A backlash against austerity?
After seven years of government austerity programmes by the Conservative-Liberal Democrat coalition and then Conservative majority government, the public is turning against spending less.
For the first time since the financial crash of 2007-8, more people (48%) want taxation increased to allow greater spending, than want tax and spend levels to stay as they are (44%). More people (42%) agree than disagree (28%) that government should redistribute
income from the better off to those who are less welloff. Shortly before the financial crisis fewer people supported redistribution than opposed it (34% and 38% respectively in 2006).
Support for ‘tax more, spend more’ at highest level in a decade
However, while these represent notable changes as compared with recent years, they still only represent a partial move back to an earlier mood. The 48% of people who now want more taxation and spending compares with a joint-record low of 32% in 2010, but highs of 63% in 1998, and 65% in 1991.
People’s top priorities for more spending remain as they have always been – health and education. Around 8 in 10 think the government should spend more or much more on health (83%); 7 in 10 on education (71%), and 6 in 10 on the police (57%).
A major focus of the austerity programme was on policies to reduce welfare spending on those of working age via reductions in benefit levels and new (DWP, 2015). As many of these changes have now been implemented it is interesting to see two notable changes in how favourably people view benefit recipients. First, the proportion who say most dole claimants are “fiddling” has dropped from 35% in 2014 to 22% in 2016 – its lowest level since the question was first asked on the survey in 1986. Secondly, we find the proportion of people (21%) that agree that most social security claimants do not deserve help is at a record low, down from 32% in 2014. We will need to see whether these drops are still in evidence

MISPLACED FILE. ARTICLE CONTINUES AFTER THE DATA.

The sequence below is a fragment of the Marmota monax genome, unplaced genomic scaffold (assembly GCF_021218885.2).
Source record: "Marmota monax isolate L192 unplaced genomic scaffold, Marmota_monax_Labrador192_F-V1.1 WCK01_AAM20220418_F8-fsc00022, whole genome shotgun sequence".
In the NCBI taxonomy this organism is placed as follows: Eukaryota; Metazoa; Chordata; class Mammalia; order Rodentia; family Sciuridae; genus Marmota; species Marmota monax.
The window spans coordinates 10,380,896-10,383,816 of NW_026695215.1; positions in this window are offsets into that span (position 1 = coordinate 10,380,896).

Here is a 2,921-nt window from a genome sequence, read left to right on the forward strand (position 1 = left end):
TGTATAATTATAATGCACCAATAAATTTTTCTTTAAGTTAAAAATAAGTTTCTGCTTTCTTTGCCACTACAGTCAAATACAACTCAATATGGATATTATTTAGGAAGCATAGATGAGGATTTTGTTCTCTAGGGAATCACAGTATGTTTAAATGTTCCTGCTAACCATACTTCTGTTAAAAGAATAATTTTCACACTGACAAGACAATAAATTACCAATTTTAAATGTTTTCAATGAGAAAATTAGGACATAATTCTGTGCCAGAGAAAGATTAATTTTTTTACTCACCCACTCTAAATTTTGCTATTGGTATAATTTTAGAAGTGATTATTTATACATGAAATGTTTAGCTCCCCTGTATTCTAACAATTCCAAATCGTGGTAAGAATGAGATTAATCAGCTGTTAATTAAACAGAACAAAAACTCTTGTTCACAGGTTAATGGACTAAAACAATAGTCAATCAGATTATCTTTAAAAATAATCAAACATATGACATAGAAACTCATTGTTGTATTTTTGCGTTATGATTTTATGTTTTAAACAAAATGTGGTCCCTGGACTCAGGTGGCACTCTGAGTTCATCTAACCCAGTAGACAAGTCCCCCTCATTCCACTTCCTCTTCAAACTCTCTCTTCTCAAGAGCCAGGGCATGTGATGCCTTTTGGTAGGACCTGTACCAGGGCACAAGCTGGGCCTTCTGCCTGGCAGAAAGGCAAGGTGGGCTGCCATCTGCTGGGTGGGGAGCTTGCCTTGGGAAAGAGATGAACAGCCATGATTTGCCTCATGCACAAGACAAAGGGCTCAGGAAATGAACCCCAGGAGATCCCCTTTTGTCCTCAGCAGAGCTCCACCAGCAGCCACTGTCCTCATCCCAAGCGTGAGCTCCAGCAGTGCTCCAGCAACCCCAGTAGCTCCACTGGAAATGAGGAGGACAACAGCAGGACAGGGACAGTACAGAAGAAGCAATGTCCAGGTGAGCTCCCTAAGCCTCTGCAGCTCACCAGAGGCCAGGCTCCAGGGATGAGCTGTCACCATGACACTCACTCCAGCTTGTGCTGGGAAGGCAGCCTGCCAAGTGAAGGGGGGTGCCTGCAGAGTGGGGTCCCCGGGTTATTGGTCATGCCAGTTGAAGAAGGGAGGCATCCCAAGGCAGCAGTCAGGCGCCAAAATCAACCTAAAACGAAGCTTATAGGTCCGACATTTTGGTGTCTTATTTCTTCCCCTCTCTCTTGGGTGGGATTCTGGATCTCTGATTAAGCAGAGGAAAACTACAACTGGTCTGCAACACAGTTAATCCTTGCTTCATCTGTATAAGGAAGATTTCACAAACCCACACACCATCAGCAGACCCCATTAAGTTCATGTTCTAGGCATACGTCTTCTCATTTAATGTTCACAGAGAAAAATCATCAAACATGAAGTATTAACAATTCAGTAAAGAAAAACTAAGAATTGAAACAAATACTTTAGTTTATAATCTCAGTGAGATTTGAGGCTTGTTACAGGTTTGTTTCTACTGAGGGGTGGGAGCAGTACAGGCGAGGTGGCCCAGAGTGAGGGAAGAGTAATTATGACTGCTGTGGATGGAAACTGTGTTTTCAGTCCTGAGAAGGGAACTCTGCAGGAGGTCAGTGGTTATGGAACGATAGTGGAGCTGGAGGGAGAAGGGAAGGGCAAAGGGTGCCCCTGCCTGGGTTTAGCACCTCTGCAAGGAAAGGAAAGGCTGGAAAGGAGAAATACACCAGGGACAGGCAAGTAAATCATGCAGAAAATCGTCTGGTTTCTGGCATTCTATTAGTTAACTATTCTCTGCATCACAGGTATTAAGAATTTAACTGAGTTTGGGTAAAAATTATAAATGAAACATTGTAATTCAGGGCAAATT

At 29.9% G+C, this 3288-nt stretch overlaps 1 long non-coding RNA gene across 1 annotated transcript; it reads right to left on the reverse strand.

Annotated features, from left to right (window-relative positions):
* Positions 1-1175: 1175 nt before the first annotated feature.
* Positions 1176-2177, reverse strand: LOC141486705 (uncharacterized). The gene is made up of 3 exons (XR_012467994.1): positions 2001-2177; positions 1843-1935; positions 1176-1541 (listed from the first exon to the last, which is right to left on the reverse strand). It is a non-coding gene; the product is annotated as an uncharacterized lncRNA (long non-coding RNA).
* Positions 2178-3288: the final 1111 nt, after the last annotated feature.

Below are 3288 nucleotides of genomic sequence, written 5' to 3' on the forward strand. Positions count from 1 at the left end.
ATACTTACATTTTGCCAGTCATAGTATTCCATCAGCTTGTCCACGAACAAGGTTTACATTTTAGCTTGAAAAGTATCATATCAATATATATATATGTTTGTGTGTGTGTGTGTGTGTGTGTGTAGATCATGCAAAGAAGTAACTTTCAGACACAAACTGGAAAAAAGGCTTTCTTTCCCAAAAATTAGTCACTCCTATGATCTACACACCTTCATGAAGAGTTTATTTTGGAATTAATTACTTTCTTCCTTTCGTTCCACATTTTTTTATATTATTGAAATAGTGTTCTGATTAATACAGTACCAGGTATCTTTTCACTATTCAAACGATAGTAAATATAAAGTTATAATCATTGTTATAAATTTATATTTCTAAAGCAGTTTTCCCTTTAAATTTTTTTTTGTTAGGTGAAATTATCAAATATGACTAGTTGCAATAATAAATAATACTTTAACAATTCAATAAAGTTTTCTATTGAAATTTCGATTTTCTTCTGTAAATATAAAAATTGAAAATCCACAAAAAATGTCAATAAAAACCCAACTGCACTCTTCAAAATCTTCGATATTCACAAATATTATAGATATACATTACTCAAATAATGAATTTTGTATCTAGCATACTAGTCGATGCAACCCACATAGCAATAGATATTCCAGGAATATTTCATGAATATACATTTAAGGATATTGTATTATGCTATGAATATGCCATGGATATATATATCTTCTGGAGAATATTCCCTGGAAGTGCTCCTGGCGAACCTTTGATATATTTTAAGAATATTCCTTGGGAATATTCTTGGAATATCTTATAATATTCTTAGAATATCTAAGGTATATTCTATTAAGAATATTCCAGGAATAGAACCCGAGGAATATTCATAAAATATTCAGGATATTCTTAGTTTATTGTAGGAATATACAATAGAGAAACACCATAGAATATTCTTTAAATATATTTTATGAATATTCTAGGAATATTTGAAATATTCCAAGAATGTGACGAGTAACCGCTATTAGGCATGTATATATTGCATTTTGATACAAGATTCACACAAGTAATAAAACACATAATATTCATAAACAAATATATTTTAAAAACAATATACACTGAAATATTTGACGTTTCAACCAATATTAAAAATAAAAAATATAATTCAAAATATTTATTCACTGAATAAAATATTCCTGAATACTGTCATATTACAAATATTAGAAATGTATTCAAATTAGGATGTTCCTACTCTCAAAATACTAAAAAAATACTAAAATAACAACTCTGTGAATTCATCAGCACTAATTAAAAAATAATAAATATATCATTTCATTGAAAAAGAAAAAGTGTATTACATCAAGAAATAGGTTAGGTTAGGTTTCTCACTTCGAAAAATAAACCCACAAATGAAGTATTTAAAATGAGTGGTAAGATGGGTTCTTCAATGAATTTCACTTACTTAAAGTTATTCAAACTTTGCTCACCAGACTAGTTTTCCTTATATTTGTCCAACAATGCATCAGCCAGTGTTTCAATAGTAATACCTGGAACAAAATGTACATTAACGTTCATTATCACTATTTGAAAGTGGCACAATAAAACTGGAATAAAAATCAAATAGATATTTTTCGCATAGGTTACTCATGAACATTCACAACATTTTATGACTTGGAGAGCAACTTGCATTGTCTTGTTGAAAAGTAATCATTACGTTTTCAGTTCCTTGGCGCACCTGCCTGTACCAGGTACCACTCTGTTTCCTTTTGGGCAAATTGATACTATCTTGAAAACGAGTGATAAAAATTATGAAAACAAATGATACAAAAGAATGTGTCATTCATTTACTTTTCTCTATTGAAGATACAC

in future years before we can be sure they represent a major change of outlook. In the meantime, depending on your outlook, you can either see this as the response to successful efforts to ensure benefits go to those most in need; or, more negatively, more people
feeling that recent changes have shown recipients to be more deserving than previously thought.
In contrast to help for those of working age, retirement age benefits have largely been protected from austerity and the State Pension has in fact had significant growth due to the ‘triple lock’3 (Thurley & Keen, 2017). Whether the ‘triple lock’ should be kept became one of the key battlegrounds of the recent election. This year, for the first time in more than 30 years, pensions are not the public’s top priority for extra spending on benefits. The proportion identifying retirement pensions as being among their top two priorities for extra welfare spending is now just 60%, down from 72% in 2014 and the lowest it has ever been. It seems that the public have recognised the fact that successive governments have been successful in raising the relative incomes of pensioners and this may be an area where people are beginning to feel increased spending is no longer needed.
Author: Roger Harding, Head of Public Attitudes, The National Centre for Social Research
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